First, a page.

The Biden administration quickly walked back these comments, explaining that Walensky only “spoke to this in her personal capacity.” But email records between American Federation of Teachers officials and the Biden administration reveal that the teachers union placed massive pressure on the CDC, with the AFT working with the agency to shape the Biden administration’s school reopening policies. In fact, on multiple occasions, AFT language was used in the final CDC guidelines. Apparently, science was not the first consideration as the CDC maneuvered to allay the concerns of Biden’s political allies at the expense of America’s children.

The CDC’s ability to manage public health emergencies depends in large part on public support. The agency’s overreach into areas beyond its jurisdiction and core competency places its reputation, and consequently its effectiveness, at risk. Other implications of bypassing congressional authority extend well beyond the present crisis.

If the CDC or any federal agency is not checked when it attempts to bestow greater power upon itself with less accountability, the inevitable result is corrosive to our liberties. An immutable law in Washington is that once an agency expands its authority, it becomes virtually impossible to roll it back, and the public is left to pay the consequences. Now, as we emerge from the pandemic, that rent is coming due.

Teens and adults miss 26 million doses of CDC-recommended vaccines during the COVID-19 pandemic, study finds

  Teens and adults miss 26 million doses of CDC-recommended vaccines during the COVID-19 pandemic, study finds Researchers found teens may have missed more than 8 million vaccine doses and adults may have missed over 17 million doses.The study, commissioned by GlaxoSmithKline (GSK) and conducted by Avalere Health, analyzed vaccine claims from January through November 2020 and compared them to the same timeframe in 2019.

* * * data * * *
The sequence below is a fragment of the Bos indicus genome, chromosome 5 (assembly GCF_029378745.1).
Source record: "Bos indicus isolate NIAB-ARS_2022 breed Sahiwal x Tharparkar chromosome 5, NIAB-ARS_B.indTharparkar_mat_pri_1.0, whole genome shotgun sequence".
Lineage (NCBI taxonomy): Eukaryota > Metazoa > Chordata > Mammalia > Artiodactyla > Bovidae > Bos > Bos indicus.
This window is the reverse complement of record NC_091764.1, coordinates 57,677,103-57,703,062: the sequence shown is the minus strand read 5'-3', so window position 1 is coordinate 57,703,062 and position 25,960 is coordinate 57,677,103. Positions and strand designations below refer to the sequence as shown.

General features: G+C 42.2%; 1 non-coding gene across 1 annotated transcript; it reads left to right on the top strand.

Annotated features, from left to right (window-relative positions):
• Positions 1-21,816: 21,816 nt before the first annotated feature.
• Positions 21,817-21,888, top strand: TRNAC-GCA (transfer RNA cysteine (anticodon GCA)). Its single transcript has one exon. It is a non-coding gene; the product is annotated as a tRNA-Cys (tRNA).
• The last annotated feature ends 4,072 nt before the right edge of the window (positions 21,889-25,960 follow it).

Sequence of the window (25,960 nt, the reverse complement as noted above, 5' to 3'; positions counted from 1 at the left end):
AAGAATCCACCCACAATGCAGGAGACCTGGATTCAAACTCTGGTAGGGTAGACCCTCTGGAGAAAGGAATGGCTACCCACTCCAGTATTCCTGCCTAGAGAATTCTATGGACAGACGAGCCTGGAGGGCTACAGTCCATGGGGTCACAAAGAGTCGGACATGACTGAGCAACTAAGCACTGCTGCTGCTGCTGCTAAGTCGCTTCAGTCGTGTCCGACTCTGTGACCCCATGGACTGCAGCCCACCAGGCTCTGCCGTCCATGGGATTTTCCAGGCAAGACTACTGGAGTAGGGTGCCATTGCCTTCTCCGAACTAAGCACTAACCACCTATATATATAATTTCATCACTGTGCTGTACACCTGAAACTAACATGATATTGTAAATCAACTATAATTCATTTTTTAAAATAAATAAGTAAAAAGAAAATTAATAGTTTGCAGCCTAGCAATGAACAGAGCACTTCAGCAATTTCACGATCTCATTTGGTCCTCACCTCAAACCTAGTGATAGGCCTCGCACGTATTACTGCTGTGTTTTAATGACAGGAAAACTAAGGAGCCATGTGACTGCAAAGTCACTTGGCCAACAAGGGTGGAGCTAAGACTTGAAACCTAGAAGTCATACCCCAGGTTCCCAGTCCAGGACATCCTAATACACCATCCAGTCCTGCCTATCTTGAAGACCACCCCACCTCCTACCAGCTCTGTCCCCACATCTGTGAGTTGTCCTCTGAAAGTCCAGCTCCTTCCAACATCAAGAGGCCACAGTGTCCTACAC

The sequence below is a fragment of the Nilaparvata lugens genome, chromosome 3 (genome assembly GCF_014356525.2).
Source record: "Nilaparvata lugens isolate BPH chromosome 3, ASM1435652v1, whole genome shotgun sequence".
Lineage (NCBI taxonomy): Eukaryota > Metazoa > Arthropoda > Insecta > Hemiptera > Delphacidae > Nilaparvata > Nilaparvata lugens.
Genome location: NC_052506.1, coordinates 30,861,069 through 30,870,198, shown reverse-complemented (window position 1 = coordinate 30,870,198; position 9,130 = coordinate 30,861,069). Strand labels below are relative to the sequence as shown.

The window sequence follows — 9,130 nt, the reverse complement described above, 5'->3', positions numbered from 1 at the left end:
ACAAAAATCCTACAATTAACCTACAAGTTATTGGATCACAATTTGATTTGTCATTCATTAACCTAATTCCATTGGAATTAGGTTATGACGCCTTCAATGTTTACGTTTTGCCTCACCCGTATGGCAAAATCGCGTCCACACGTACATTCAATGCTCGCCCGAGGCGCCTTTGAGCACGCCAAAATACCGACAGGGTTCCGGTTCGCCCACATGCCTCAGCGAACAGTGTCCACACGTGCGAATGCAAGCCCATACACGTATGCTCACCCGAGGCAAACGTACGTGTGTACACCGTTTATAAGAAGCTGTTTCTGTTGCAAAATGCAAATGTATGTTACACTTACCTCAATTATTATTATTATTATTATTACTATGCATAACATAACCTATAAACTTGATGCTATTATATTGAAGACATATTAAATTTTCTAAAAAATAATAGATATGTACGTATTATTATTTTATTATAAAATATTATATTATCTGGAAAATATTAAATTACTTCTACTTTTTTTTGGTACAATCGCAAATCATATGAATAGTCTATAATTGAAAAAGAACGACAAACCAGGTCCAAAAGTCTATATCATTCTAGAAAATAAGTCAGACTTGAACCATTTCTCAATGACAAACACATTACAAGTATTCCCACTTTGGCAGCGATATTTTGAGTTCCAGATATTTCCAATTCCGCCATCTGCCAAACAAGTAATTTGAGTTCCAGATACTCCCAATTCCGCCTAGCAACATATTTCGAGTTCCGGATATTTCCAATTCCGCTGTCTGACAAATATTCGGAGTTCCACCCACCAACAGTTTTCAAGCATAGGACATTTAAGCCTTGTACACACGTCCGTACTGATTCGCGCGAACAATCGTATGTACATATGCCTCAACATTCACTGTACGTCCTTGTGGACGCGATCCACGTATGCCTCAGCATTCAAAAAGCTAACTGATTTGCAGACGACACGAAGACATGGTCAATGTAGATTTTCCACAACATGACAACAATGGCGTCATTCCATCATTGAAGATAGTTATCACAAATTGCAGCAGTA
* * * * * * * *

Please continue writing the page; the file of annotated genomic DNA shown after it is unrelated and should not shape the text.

Rick Santorum served as a U.S. senator from Pennsylvania from 1995 to 2007.

Tags: Opinion, Op-Eds, CDC, Biden Administration, Coronavirus, Rochelle Walensky, Housing, Teachers Unions

Original Author: Rick Santorum

Original Location: The CDC’s ‘Potomac Fever’ is an economic health threat

Covid-19 broke the CDC. Can Rochelle Walensky fix it? .
Now the agency faces its biggest test yet: loosening its public safety guidance as the pandemic recedes, while simultaneously trying to prevent infection rates from spiking.Rochelle Walensky’s remarks caught many CDC scientists and officials off guard. Her boss, President Joe Biden, had campaigned on a promise to take control of the pandemic by letting science lead — a pledge that hinged almost entirely on allowing the nation’s top health experts, including those at the CDC, to speak publicly.

usr: 2
This is interesting!